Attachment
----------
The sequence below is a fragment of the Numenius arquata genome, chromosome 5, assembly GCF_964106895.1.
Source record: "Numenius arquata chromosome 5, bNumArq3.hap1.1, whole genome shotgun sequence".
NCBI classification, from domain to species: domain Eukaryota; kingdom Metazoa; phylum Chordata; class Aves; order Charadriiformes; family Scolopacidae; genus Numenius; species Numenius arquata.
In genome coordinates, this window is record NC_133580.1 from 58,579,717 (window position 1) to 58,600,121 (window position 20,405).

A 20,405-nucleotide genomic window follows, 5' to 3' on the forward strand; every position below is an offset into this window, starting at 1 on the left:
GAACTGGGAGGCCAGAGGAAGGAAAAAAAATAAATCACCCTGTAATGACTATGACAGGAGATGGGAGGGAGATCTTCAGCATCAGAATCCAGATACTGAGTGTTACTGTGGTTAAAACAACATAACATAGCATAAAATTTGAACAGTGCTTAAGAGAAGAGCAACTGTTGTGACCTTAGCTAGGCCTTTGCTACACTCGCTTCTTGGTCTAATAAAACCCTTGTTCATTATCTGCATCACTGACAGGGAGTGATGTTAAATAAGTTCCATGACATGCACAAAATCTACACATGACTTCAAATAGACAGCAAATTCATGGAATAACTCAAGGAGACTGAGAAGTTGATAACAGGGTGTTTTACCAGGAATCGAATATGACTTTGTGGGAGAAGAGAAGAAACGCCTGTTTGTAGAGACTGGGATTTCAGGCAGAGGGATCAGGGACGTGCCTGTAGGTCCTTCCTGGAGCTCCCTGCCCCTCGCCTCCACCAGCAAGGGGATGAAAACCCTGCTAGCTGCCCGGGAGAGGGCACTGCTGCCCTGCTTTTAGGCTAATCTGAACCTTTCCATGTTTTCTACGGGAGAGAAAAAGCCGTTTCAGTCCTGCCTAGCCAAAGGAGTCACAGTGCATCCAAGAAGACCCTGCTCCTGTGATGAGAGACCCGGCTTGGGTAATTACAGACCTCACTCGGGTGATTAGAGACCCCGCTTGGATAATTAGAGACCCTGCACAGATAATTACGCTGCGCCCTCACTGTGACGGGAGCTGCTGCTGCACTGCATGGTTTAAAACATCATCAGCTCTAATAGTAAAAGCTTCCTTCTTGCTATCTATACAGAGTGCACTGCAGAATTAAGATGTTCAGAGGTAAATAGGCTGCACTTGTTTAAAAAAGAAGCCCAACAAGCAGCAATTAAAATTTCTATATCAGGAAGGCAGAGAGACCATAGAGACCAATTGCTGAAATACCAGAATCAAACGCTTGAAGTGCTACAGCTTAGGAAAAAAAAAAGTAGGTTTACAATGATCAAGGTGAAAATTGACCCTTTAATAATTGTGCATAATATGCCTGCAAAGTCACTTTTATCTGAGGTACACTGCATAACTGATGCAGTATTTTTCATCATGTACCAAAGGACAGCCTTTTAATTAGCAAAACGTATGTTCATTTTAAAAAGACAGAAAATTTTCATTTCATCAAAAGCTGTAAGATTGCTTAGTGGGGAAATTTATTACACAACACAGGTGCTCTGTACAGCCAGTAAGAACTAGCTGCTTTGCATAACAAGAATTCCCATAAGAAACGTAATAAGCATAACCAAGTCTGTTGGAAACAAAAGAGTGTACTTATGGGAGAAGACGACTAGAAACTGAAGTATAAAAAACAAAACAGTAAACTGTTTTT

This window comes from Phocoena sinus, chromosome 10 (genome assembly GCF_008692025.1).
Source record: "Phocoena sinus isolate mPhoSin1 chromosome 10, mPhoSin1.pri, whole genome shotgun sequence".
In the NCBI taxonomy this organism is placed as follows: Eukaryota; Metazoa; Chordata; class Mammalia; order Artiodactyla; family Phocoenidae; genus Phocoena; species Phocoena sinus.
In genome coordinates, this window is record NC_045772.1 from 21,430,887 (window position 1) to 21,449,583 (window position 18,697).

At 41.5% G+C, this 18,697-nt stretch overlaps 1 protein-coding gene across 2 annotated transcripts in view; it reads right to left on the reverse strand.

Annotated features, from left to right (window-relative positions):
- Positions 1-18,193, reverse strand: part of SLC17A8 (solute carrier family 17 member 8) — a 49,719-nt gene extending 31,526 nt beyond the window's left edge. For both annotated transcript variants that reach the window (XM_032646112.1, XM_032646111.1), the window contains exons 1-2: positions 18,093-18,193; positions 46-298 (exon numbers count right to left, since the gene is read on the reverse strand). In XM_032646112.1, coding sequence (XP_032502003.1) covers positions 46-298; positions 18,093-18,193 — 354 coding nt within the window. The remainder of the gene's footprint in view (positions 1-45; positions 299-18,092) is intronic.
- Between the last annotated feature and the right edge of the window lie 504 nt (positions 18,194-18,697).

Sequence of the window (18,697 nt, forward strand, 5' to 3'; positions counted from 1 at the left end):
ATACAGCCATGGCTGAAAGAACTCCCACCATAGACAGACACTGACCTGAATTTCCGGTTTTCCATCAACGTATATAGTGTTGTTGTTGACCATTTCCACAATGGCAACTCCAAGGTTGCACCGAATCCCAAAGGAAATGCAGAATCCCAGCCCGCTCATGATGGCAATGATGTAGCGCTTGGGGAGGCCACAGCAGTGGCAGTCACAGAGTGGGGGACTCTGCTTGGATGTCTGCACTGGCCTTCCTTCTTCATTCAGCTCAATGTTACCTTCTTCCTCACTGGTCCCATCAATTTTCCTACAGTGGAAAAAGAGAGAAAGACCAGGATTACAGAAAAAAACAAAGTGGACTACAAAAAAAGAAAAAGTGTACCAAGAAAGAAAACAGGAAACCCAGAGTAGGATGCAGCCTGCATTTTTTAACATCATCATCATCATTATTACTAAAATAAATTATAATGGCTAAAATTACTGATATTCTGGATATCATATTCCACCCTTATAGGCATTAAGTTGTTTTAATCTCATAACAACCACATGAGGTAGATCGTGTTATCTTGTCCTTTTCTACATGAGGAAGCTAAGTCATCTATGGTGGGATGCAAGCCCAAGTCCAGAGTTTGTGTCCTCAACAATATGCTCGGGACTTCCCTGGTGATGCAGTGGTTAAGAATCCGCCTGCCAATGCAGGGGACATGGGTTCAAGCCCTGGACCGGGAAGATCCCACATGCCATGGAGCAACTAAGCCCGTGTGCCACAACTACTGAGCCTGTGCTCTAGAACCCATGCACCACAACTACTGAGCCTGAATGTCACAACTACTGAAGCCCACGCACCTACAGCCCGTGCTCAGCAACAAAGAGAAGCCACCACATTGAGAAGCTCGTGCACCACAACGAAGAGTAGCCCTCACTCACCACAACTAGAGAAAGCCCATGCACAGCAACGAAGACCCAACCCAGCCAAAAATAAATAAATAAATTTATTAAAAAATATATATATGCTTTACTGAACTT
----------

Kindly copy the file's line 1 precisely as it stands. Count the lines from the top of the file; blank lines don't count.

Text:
The sequence below is a fragment of the Numenius arquata genome, chromosome 5, assembly GCF_964106895.1.